No. 17 Oregon defeated No. 7 Washington via the Cristobal way

Originally Posted on Emerald Media via UWIRE

The Ducks were six yards from the end zone in the first overtime. It was third down, and a touchdown would defeat the No. 7 Washington Huskies.

Oregon was planning on passing the ball, but Washington countered by playing six defensive backs, so right before the snap, Oregon head coach Mario Cristobal ran down the sideline and called a timeout.

“I almost pulled a hamstring sprinting down there on the sideline,” Cristobal said.

Two starters on the O-line had already been injured, and freshman running back CJ Verdell was carrying the load. So they called an inside zone. Verdell ran through the line and into the end zone, and the No. 17 Ducks defeated the No. 7 Washington Huskies 30-27.

Cristobal took the ball out of star quarterback Justin Herbert’s hands, and he put his faith in Oregon’s ability to push one of the Pac-12’s best run defenses. It wasn’t the only time. He consistently ran it on every down, no matter the situation. Despite the injuries, the Ducks ran to victory with a wounded offensive line.

“I call them Moses because, as a group, they just love to open up like the Red Sea,” running back Travis Dye said. “I give them all the credit.”

But the Ducks didn’t win with anything biblical or through divine intervention. They won with physicality. The Cristobal way.

“Coach Cristobal just told us that we are a downhill team, and we were going to keep running downhill,” Verdell said. “I was just glad the coaches put their trust in me to run the ball.”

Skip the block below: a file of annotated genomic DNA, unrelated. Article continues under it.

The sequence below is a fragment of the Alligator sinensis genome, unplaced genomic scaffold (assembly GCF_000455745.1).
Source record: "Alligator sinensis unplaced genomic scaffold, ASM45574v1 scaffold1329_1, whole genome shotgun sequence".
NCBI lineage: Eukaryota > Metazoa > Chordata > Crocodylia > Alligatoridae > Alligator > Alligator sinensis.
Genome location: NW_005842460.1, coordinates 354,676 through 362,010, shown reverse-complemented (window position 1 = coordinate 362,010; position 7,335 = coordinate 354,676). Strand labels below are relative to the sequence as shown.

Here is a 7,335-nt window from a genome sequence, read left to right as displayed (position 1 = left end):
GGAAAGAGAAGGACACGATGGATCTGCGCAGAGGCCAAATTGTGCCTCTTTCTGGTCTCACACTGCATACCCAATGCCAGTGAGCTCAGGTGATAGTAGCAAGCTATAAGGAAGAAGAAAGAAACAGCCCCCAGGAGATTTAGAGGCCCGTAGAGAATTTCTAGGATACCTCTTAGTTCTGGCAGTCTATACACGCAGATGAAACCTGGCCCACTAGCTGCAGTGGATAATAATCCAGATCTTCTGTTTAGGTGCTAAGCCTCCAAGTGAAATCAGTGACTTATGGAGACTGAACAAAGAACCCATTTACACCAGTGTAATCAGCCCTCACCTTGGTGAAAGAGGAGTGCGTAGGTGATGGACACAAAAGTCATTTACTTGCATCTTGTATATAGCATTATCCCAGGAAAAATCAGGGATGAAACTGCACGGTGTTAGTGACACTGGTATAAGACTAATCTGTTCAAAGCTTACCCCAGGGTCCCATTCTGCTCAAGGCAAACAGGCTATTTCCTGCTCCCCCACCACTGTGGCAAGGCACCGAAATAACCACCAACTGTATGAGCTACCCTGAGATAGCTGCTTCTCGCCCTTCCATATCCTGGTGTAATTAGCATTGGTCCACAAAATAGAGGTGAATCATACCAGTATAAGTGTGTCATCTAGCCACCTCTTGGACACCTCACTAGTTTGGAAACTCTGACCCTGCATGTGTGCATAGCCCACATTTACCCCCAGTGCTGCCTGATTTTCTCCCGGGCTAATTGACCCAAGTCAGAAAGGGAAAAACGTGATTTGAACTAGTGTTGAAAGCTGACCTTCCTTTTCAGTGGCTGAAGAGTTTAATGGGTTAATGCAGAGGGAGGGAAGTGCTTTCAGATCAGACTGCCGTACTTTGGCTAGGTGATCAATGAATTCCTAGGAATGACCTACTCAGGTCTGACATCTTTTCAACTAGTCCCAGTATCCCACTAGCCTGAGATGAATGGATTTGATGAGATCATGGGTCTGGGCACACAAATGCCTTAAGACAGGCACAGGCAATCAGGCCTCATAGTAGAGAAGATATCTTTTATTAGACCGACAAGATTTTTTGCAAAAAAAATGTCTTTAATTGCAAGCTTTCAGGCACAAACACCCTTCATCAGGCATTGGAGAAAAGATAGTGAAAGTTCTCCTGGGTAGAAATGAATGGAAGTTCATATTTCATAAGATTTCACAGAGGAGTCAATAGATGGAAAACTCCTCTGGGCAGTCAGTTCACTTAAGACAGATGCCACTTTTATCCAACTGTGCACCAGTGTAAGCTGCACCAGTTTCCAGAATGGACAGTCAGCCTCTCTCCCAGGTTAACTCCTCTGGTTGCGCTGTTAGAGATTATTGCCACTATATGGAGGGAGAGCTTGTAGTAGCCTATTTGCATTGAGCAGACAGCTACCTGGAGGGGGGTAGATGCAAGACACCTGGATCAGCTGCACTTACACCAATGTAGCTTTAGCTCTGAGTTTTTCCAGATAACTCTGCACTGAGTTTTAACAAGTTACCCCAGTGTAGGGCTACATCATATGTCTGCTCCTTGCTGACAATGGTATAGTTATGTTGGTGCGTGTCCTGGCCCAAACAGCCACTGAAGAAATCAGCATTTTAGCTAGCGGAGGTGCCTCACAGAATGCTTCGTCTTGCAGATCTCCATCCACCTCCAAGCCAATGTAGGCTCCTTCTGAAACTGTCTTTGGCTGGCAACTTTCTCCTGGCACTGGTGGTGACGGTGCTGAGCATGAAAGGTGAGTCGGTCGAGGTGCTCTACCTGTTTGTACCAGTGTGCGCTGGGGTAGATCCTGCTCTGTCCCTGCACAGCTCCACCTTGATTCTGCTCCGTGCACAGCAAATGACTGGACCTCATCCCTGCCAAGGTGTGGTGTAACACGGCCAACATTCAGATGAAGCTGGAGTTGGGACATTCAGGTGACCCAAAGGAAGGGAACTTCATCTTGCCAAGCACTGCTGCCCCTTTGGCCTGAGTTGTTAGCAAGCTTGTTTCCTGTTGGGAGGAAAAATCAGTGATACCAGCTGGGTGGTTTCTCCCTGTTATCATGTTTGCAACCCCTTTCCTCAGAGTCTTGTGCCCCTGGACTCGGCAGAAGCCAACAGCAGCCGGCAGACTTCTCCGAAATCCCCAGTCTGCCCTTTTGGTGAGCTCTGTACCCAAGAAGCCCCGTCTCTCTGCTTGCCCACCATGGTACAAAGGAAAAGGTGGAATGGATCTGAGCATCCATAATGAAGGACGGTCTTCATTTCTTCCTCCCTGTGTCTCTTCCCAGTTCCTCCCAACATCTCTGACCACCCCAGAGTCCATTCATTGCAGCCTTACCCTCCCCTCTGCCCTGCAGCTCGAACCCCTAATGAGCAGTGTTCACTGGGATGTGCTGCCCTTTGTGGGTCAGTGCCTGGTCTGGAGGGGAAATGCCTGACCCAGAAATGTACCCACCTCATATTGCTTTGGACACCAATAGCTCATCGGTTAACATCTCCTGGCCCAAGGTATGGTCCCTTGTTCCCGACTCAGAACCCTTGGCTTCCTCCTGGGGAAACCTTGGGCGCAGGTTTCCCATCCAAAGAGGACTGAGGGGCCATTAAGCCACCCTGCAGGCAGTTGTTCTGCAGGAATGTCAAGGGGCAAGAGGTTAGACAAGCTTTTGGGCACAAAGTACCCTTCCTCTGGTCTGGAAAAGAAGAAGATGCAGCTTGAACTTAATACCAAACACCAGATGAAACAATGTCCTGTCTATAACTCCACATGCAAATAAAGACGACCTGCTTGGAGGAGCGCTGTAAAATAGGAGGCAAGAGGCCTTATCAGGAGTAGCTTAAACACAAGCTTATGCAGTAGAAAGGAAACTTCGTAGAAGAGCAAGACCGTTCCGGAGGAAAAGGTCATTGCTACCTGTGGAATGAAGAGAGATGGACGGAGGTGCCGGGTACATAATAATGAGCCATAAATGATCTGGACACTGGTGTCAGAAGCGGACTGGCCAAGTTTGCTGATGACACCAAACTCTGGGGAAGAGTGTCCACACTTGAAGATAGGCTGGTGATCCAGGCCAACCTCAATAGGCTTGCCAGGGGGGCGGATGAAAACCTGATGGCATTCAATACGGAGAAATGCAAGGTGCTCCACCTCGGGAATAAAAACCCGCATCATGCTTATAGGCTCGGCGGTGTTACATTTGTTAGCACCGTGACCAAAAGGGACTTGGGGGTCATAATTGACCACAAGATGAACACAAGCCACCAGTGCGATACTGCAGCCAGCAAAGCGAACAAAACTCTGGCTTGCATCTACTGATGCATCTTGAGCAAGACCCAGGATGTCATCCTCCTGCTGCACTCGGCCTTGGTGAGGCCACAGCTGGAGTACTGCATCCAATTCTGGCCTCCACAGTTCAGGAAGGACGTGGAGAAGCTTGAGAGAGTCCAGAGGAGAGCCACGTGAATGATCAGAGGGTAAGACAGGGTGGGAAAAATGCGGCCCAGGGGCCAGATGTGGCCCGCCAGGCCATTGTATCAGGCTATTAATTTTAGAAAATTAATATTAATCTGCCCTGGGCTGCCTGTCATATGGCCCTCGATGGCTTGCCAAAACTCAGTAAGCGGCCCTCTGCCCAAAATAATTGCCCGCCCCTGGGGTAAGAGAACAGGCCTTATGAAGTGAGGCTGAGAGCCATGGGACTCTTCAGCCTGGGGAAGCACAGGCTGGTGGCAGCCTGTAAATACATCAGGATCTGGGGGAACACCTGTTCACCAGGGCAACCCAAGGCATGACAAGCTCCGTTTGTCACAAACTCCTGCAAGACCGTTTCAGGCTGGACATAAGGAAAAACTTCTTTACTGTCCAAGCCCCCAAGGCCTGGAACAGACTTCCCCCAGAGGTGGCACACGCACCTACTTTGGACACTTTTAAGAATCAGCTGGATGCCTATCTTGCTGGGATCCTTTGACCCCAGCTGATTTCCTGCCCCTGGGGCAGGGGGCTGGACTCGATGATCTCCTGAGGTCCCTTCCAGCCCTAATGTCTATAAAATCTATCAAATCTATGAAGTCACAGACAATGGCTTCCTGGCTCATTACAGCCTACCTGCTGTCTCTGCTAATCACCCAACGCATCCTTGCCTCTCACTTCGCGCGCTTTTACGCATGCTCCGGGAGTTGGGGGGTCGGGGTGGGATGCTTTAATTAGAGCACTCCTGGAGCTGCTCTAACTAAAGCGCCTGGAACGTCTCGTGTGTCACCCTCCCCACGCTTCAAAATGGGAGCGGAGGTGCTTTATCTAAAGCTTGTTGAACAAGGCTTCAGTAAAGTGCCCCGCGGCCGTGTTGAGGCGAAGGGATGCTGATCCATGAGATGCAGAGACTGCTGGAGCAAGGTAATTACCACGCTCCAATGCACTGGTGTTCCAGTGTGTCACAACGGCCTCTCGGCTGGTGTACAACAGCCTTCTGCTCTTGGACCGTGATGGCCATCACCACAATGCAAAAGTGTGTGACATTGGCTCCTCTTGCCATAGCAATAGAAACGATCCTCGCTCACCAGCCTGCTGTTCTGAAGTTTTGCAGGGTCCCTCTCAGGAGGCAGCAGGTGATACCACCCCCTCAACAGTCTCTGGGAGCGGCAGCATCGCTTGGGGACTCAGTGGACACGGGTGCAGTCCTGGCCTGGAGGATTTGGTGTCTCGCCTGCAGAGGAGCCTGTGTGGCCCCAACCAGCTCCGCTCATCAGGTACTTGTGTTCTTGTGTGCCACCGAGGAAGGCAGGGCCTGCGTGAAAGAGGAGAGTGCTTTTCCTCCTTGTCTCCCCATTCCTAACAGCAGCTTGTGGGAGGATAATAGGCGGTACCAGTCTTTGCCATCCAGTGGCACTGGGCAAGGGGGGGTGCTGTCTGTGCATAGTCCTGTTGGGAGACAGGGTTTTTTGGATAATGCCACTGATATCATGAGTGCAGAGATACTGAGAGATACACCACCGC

Right guard Dallas Warmack went down with an injury in the first half. He returned but went down again and did not return. Freshman left tackle Penei Sewell also left during the first half. He returned in the second but got hurt again and could not come back.

After this, Oregon shifted its O-line. Calvin Throckmorton moved from right tackle to left tackle, Jacob Capra came in at right guard and Brady Aiello went to right tackle.

“We trust Brady Aiello and we trust Capra,” Cristobal said. “We consider those guys in our circles co-starters.”

The numbers agree. Oregon continued to run the ball, finishing with 17 more runs than passes. Oregon’s runs weren’t for long gains. The Ducks only had one run over 10 yards, but they chipped away, never doubting the strategy, even when it didn’t always work.

“If you watch the structure of our practice, it is completely designed to improve fundamentals and technique, and a huge portion of that is making sure we know how to win the line of scrimmage,” Cristobal said.

The offensive line vouched for Cristobal to become Oregon’s head coach when he was a candidate. Through Oregon’s game plan against Washington, Cristobal vouched for them. A win against a Pac-12 rival and a top-10 team makes the work pay off.

“It validates all of their work, their investment,” Cristobal said. “It validates their trust and belief with everything that they’ve gone through. … When guys do this, and they see this kind of result, and they have this unbelievable feeling with their teammates and accomplishment, it’s a life changer.”

What would Cristobal do if Verdell fell short? Guess.

“We were going to go for the win,” Cristobal said.

Follow Jack Butler on Twitter @Butler917

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